But that’s ok. Because the artist has left a physical legacy in the hands of the fan. Even if the purchase motivation was fashion and not musical passion, somebody, somewhere down the line may very well pluck that piece of art trolling through Sarah Brown’s Goodwill bin. Once more the songs will live and take somebody’s breath away with the discovery.
I began this article by mentioning how hard Last Import has worked at marketing their band. How they’ve managed to do such a credible job of remaining financially viable against tremendous odds. It’s no wonder that an addiction to vinyl, a desire to be remembered, a plan to deliver to fans exactly what they want, has led the band to a wholly original and worthwhile idea.
While on their summer tour, the band will spend a day in New York City’s Leesta Vall Studios. There they will record individual, one of a kind, direct to vinyl 7-inch records for specific fans. If you’re one of those who loves the idea of owning a record nobody else on your block has, this is that concept on steroids!
All records must be pre-ordered. Each person ordering gets to choose from a menu of Last Import songs. Your record will begin with a dedication to you or to whomever you are gifting the record. The ladies will then record the song in a single live take. Nobody else will own that particular version. Absolutely unique. The ultimate band artifact.
Jane laughed and indicated it’s the flaws and immediacy which make this so appealing. “They’ll get us just as we are in that moment. If we make a mistake, we make a mistake. But it will be your mistake. Other people can have their own mistakes!”
I stopped for a moment to consider the logistics to pull off a project like this in terms of time. It’s going to be a grueling day for even the toughest road dogs. Let’s assume the average length of a dedication and song is 4 or 5 minutes. The re-set time between takes is another 4 or 5 minutes. You’re talking nearly 10 minutes for each and every record. A 10-hour work day contains a grand total of 600 minutes. So even if you minimally factor in the need to grab a drink, a bite to eat or a chance to head for the bathroom, the maximum output is only about 50 individual recordings.
Hell, even the Grateful Dead wouldn’t have attempted to play straight for 10 hours! “One thing for sure,” said Jane, “we will walk in there ready to go. And you can bet that as we record a song over and over again, it’s going to get really tight. Some of those takes are going to catch lightning in a bottle. We’re really excited by that.”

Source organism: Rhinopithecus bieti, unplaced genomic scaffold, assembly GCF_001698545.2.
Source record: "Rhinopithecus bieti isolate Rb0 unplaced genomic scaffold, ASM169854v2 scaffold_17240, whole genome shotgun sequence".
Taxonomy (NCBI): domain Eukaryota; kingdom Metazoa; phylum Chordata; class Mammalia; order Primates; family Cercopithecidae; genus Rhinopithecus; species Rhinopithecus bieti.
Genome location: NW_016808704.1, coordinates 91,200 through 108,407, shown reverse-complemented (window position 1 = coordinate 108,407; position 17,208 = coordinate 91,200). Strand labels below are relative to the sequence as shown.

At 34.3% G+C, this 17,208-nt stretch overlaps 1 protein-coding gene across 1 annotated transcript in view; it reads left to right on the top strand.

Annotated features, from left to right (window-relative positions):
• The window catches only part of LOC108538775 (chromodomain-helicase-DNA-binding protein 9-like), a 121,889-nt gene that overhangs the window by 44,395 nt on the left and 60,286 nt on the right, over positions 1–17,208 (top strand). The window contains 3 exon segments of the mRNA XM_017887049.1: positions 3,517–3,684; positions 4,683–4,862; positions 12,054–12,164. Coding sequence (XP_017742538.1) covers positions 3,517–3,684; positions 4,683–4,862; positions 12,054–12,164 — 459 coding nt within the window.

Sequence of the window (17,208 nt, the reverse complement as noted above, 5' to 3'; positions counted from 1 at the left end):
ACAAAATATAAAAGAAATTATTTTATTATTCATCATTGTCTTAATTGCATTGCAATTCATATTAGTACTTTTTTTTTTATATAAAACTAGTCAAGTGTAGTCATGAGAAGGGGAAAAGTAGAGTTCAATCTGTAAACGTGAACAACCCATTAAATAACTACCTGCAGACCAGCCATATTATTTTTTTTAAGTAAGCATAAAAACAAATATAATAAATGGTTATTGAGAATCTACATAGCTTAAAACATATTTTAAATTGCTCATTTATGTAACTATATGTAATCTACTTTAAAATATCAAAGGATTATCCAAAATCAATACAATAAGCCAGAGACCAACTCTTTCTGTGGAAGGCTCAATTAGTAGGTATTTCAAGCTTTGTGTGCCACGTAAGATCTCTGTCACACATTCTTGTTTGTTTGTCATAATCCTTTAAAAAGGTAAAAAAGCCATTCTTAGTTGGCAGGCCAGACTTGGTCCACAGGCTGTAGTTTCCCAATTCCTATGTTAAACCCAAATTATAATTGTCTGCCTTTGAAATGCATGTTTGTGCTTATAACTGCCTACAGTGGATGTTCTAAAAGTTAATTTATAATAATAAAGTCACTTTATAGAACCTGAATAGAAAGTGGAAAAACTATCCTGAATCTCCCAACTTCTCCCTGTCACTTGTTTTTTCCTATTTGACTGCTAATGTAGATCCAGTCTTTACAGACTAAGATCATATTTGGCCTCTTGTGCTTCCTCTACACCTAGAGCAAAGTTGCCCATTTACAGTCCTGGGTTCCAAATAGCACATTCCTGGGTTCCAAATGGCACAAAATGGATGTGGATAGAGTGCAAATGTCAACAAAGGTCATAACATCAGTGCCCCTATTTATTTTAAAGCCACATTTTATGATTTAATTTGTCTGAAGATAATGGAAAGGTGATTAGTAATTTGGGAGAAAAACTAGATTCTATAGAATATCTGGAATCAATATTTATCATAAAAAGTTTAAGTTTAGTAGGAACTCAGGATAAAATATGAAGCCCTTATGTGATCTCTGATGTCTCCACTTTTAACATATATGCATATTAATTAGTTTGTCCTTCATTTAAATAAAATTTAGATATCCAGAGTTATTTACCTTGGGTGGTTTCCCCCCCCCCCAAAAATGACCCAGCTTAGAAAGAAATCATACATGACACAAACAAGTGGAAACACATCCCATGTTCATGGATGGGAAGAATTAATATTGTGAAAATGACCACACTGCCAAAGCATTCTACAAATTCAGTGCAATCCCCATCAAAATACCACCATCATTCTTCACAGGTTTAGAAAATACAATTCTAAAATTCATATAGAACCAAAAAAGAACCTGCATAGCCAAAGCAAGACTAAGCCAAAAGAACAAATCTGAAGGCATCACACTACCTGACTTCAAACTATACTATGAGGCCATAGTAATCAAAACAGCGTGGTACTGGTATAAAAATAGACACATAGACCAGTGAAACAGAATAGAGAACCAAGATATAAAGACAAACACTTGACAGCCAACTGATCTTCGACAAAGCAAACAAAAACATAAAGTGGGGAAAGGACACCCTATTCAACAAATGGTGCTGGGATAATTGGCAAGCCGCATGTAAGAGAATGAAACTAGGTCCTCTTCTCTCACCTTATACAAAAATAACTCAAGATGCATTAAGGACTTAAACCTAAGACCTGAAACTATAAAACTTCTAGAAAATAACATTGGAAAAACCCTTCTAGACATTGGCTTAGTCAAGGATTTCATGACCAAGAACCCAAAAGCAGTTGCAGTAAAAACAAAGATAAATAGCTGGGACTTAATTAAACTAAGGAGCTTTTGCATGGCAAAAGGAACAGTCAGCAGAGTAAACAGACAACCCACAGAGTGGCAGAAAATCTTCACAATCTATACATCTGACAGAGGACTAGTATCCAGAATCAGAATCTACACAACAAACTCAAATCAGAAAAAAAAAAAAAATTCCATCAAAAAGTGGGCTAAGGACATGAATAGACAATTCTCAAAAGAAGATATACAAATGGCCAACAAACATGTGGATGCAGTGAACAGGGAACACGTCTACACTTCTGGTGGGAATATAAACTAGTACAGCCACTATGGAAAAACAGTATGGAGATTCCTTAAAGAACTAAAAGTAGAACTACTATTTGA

How can you grab a piece of this history for yourself or the coolest birthday or Christmas present for that special friend? You move FAST! These records are going to be extremely limited. Despite just announcing the project, about half have already been snapped up. By the time this article is published, that number will be even smaller. If you delay you will lose the opportunity. You can find it HERE
Jane and I laughed about Minnesotans being the world’s greatest procrastinators. “I don’t get it!” she said, “When a show I want to see announces, I buy my tickets immediately. I can’t understand people who get shut out of a sold-out show and then complain. You had your chance! Why did you sit on your hands?”
Each one of a kind 7-inch is $25 and, as previously stated, they must be pre-ordered through the link provided. Jane was willing to explain how those dollars are distributed. Last Import receives $10 for each record. $10 goes to the studio. $5 covers the individual pressing, packaging and shipping. Nobody is getting rich. But it’s a virtuous circle that blows the doors off that streaming service you’re listening to through cheap earbuds.
The wheel of history always turns and, in many respects, repeats itself. We witness that as once again records sales rise and the price of refurbished vintage stereo gear skyrockets. I also see a resurgence of great young rock bands popping up all over the Twin Cities. Just like the early 80’s, before big labels and big money effectively wrecked the scene, bands like Suicide Commandos, Husker Du, Babes in Toyland, The Suburbs, The Replacements and Soul Asylum were sharing resources and helping each other along. Inspired more by being rockers than becoming stars.
Hang around the scene these days and you can see that percolating again. It’s an exciting time to be a local music fan. In a few years, a handful of these bands will have broken out in a meaningful way. The best ones will have done it just the way those earlier Twin Cities bands did. By fighting for every last fan, never giving up and helping each other survive.
Whatever becomes of Last Import, today they are in the modern vanguard. They deserve our thanks and support for helping pave the way.